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Should we buy a city apartment for now or a house in a commuter town for the future?

Property Clinic: We are first-time buyers and plan to grow our family in the next three to five years

I’m looking to a buy a house and can’t decide what type of house my partner and I should go for. Right now, we work in Dublin and would love to stay close to work and close to the nightlife and friends. With that in mind, we were thinking of buying a small apartment in Dublin. However, we aren’t sure if that is the better long-term move for us as we plan to grow our family in the next three to five years.

Would you recommend buying an apartment and selling for a bigger home in a commuter town in that short time? I’m also worried about rising costs in commuter towns. Would it be better to make the move to a commuter town now? I’m also concerned about using my first-time buyer status now and then not having that in a few years for a larger property. Would appreciate your advice on this.

It’s often said that the three most important considerations to take into account when buying a house are location, location, location. Not just in terms of “good” versus “bad” but, more importantly, in terms of whether or not it suits your circumstances. If you commute, you look at public transport and road options. If you work from home, broadband availability needs to be considered. If you have children, proximity to schools is important, and so on. The other issue, as you’re realising now, is that we have different stages in our lives and what’s ideal today might not be in 10 or 15 years.

You’re at the “moving-on stage”; you’ve been renting, saving for your deposit, enjoying the urban lifestyle close to your work, friends and social life. While your purchase will look like a compromise, I wouldn’t rush off yet to buy a cardigan and slippers.


As well as the urban versus commuter debate, you have the new versus second-hand debate which I think is the bigger consideration. Most new homes qualify for the Help to Buy (HTB) and First Home schemes – two significant incentives for qualifying first-time buyers, and I presume you fall into this category. Simply put, the HTB scheme gives a refund of the income tax and deposit interest retention tax (Dirt) you have paid in Ireland for the four years before you apply, up to a maximum of €30,000. This is a cash payment to you and many use this as the deposit amount. The First Home Scheme is a shared-equity scheme which essentially bridges a gap between your deposit and mortgage and the price of the new home up to a maximum of 30 per cent of the price.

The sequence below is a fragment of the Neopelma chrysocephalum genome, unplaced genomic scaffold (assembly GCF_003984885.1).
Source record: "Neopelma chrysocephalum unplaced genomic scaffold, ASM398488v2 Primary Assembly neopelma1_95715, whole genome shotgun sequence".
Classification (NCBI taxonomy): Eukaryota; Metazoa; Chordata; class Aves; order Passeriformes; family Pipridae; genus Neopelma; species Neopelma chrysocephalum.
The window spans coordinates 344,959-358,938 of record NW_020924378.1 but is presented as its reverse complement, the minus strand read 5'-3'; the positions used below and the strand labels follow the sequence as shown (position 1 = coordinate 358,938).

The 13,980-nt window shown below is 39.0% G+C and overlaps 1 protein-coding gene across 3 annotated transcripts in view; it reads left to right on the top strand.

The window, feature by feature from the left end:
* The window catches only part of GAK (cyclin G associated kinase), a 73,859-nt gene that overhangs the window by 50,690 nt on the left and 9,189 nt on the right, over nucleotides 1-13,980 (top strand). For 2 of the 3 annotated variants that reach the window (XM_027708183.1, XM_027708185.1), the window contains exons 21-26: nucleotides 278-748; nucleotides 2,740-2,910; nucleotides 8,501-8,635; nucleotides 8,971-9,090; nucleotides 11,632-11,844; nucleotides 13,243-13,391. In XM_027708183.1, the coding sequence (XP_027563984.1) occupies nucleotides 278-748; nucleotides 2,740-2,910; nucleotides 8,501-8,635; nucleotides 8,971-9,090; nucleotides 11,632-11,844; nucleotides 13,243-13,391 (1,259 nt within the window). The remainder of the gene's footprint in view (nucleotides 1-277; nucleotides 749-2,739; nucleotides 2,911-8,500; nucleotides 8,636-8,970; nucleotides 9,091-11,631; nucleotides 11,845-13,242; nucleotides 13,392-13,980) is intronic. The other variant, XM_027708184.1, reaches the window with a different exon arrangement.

Both of these schemes can only be availed of once and are available for new homes. While it probably won’t apply to you, the First Home Scheme is available for buyers of houses or apartments being rented where the tenants have received a notice of termination from the landlord who is looking to sell the property.

While there is no right or wrong decision, we see first-time buyers who will only buy in a second-hand estate and others who will only look at new builds. Second-hand houses offer certainty that the estate is complete, they are more mature with settled families and are usually located closer to town or village centres. New-builds are generally more energy efficient and there are better mortgage rates for better Ber ratings, and the aforementioned financial aid incentives are available.

The urban versus commuter debate has the obvious pros and cons, which you’ve referenced. I’m not quite sure what you mean by “rising costs in commuter towns”. Maybe you’re referring to increasing house prices, but don’t forget they’re increasing everywhere. I wouldn’t recommend the “buy the apartment now and sell on in a few years” option. Not because it’s not a good idea, but you don’t have a guarantee of constantly increasing prices. House prices can go down as well as up and this could have the potential to torpedo your well-laid plans.

My approach would be to make the medium- to long-term decision now. If you opt for the commuter location, you will have the loss of the urban lifestyle, but perhaps less than you think. Commuter towns have pubs and restaurants, too. And there is constantly improving public transport in and out of Dublin. Once you’ve made the decision, you’ll settle quickly into the new routine. Perhaps you have family you’d like to consider being closer to. Once your own family starts to expand, you’ll need to think about what supports you’ll need, and this usually comes from them.

A few final tips. Whichever option you choose you’ll need to have your preparations made. You’ll need your loan approval in place and remember, this usually has a shelf life of six months and is not always easy to extend. I think you should look at putting life assurance in place now, just to be sure a last-minute problem doesn’t arise. Problems with life cover can significantly delay or cause a purchase to collapse altogether. Finally, you should also look at arranging your solicitor now. While these all may seem obvious, we have had cases of buyers just not being sufficiently organised who have lost out to those who are. I wish you good luck and best wishes on buying your first home.

Ed Carey is an estate agent and member of the Society of Chartered Surveyors Ireland

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